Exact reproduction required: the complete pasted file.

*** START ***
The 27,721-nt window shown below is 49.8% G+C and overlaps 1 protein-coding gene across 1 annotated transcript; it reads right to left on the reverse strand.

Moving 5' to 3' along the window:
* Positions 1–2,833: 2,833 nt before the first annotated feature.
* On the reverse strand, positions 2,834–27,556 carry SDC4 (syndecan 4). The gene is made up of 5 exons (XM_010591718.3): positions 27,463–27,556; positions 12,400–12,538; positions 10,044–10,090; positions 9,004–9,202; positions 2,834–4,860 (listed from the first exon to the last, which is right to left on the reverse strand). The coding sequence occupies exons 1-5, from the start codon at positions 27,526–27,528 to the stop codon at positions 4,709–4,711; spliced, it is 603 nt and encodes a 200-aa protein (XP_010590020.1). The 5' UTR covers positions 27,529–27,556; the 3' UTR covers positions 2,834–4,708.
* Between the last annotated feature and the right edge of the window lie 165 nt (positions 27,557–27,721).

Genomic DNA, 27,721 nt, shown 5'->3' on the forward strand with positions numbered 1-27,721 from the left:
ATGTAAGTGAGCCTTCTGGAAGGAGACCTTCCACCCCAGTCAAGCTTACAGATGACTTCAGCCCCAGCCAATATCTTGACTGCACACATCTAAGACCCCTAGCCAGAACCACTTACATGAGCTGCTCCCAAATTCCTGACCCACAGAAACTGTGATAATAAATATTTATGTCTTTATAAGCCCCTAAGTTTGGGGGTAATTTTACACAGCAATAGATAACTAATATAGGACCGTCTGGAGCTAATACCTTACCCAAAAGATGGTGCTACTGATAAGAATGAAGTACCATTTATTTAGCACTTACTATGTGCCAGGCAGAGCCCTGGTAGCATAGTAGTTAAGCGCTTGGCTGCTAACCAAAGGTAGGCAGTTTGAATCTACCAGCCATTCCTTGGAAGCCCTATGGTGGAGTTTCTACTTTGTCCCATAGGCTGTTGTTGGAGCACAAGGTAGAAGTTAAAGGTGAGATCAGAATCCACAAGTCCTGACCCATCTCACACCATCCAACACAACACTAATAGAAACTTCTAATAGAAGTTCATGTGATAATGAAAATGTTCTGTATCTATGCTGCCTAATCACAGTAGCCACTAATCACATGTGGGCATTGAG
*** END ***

The 27,721-nt window shown below is 49.8% G+C and overlaps 1 protein-coding gene across 1 annotated transcript; it reads right to left on the reverse strand.

Moving 5' to 3' along the window:
* Positions 1–2,833: 2,833 nt before the first annotated feature.
* On the reverse strand, positions 2,834–27,556 carry SDC4 (syndecan 4). The gene is made up of 5 exons (XM_010591718.3): positions 27,463–27,556; positions 12,400–12,538; positions 10,044–10,090; positions 9,004–9,202; positions 2,834–4,860 (listed from the first exon to the last, which is right to left on the reverse strand). The coding sequence occupies exons 1-5, from the start codon at positions 27,526–27,528 to the stop codon at positions 4,709–4,711; spliced, it is 603 nt and encodes a 200-aa protein (XP_010590020.1). The 5' UTR covers positions 27,529–27,556; the 3' UTR covers positions 2,834–4,708.
* Between the last annotated feature and the right edge of the window lie 165 nt (positions 27,557–27,721).

Genomic DNA, 27,721 nt, shown 5'->3' on the forward strand with positions numbered 1-27,721 from the left:
ATGTAAGTGAGCCTTCTGGAAGGAGACCTTCCACCCCAGTCAAGCTTACAGATGACTTCAGCCCCAGCCAATATCTTGACTGCACACATCTAAGACCCCTAGCCAGAACCACTTACATGAGCTGCTCCCAAATTCCTGACCCACAGAAACTGTGATAATAAATATTTATGTCTTTATAAGCCCCTAAGTTTGGGGGTAATTTTACACAGCAATAGATAACTAATATAGGACCGTCTGGAGCTAATACCTTACCCAAAAGATGGTGCTACTGATAAGAATGAAGTACCATTTATTTAGCACTTACTATGTGCCAGGCAGAGCCCTGGTAGCATAGTAGTTAAGCGCTTGGCTGCTAACCAAAGGTAGGCAGTTTGAATCTACCAGCCATTCCTTGGAAGCCCTATGGTGGAGTTTCTACTTTGTCCCATAGGCTGTTGTTGGAGCACAAGGTAGAAGTTAAAGGTGAGATCAGAATCCACAAGTCCTGACCCATCTCACACCATCCAACACAACACTAATAGAAACTTCTAATAGAAGTTCATGTGATAATGAAAATGTTCTGTATCTATGCTGCCTAATCACAGTAGCCACTAATCACATGTGGGCATTGAG